A recent study reveals that men with shaved heads are perceived to be more masculine, dominant and, in some cases, to have greater leadership potential than those with long or thinning hair.
In the October 3rd edition of the Wall Street Journal, Rachel Emma Silverman quotes tech entrepreneur and writer Seth Godin, "who has embraced the bare look for two decades," as saying, "I’m not saying that shaving your head makes you successful, but it starts the conversation that you’ve done something active. These are people who decide to own what they have, as opposed to trying to pretend to be something else."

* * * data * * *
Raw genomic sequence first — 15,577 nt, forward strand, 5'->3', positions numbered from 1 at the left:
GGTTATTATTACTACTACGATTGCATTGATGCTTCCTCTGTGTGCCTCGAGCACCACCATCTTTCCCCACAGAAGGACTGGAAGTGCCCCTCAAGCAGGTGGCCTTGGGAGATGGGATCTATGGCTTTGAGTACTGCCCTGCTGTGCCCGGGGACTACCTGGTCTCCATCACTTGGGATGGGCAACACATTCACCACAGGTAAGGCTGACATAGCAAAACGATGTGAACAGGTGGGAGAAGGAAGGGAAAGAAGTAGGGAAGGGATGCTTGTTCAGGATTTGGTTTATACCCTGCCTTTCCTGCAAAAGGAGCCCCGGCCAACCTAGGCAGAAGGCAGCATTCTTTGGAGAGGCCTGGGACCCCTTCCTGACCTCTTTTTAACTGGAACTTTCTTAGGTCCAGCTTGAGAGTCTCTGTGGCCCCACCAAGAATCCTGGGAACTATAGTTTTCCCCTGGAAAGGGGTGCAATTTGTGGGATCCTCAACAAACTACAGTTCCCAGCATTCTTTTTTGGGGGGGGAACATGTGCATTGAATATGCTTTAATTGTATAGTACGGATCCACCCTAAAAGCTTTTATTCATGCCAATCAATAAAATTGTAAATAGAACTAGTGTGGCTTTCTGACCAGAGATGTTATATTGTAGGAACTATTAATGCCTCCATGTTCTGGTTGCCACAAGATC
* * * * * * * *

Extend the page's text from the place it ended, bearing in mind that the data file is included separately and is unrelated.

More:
Researcher Albert Mannes showed 344 subjects photos of the same men in two versions: one with hair and the other with his hair digitally removed, so his head appears shaved. In every case, the men with shaved heads were perceived as more dominant. They were even perceived as TALLER. His study found that men with thinning hair were viewed as the LEAST attractive and powerful.
Silverman quotes New York image consultant Julie Rath as saying, "There’s something really strong, powerful and confident about laying it all bare."
She quotes sociologist Michael Cunningham as saying that a bare scalp "is nature’s way of telling the rest of the world that you are a survivor." He thinks that the deliberate shaved-head look conveys aggressiveness, competitiveness and shows "willingness to stand against social norms," while Rath describes the thinning or combed-over look as "kind of shlumpy."
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